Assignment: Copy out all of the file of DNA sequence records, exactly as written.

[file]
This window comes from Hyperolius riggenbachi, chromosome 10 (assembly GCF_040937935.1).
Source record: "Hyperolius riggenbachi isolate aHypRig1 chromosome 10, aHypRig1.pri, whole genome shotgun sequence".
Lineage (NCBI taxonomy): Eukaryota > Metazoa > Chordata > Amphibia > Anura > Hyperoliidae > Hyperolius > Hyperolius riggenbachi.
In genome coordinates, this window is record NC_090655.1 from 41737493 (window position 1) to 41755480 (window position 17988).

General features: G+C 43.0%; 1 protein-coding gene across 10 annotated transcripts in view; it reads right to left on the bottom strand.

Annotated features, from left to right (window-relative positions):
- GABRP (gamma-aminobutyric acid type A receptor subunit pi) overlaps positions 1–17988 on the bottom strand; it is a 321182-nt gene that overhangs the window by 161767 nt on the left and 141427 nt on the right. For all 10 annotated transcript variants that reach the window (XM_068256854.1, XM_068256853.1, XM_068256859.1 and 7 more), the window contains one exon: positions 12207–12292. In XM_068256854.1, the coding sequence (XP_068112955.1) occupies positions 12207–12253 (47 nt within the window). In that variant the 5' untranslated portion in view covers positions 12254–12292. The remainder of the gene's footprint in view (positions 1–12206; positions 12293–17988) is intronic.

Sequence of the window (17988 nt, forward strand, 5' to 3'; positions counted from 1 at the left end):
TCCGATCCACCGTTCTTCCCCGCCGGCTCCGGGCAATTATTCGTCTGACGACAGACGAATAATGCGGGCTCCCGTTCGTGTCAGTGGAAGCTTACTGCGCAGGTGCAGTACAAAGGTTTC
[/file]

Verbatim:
This window comes from Hyperolius riggenbachi, chromosome 10 (assembly GCF_040937935.1).
Source record: "Hyperolius riggenbachi isolate aHypRig1 chromosome 10, aHypRig1.pri, whole genome shotgun sequence".
Lineage (NCBI taxonomy): Eukaryota > Metazoa > Chordata > Amphibia > Anura > Hyperoliidae > Hyperolius > Hyperolius riggenbachi.
In genome coordinates, this window is record NC_090655.1 from 41737493 (window position 1) to 41755480 (window position 17988).

General features: G+C 43.0%; 1 protein-coding gene across 10 annotated transcripts in view; it reads right to left on the bottom strand.

Annotated features, from left to right (window-relative positions):
- GABRP (gamma-aminobutyric acid type A receptor subunit pi) overlaps positions 1–17988 on the bottom strand; it is a 321182-nt gene that overhangs the window by 161767 nt on the left and 141427 nt on the right. For all 10 annotated transcript variants that reach the window (XM_068256854.1, XM_068256853.1, XM_068256859.1 and 7 more), the window contains one exon: positions 12207–12292. In XM_068256854.1, the coding sequence (XP_068112955.1) occupies positions 12207–12253 (47 nt within the window). In that variant the 5' untranslated portion in view covers positions 12254–12292. The remainder of the gene's footprint in view (positions 1–12206; positions 12293–17988) is intronic.

Sequence of the window (17988 nt, forward strand, 5' to 3'; positions counted from 1 at the left end):
TCCGATCCACCGTTCTTCCCCGCCGGCTCCGGGCAATTATTCGTCTGACGACAGACGAATAATGCGGGCTCCCGTTCGTGTCAGTGGAAGCTTACTGCGCAGGTGCAGTACAAAGGTTTC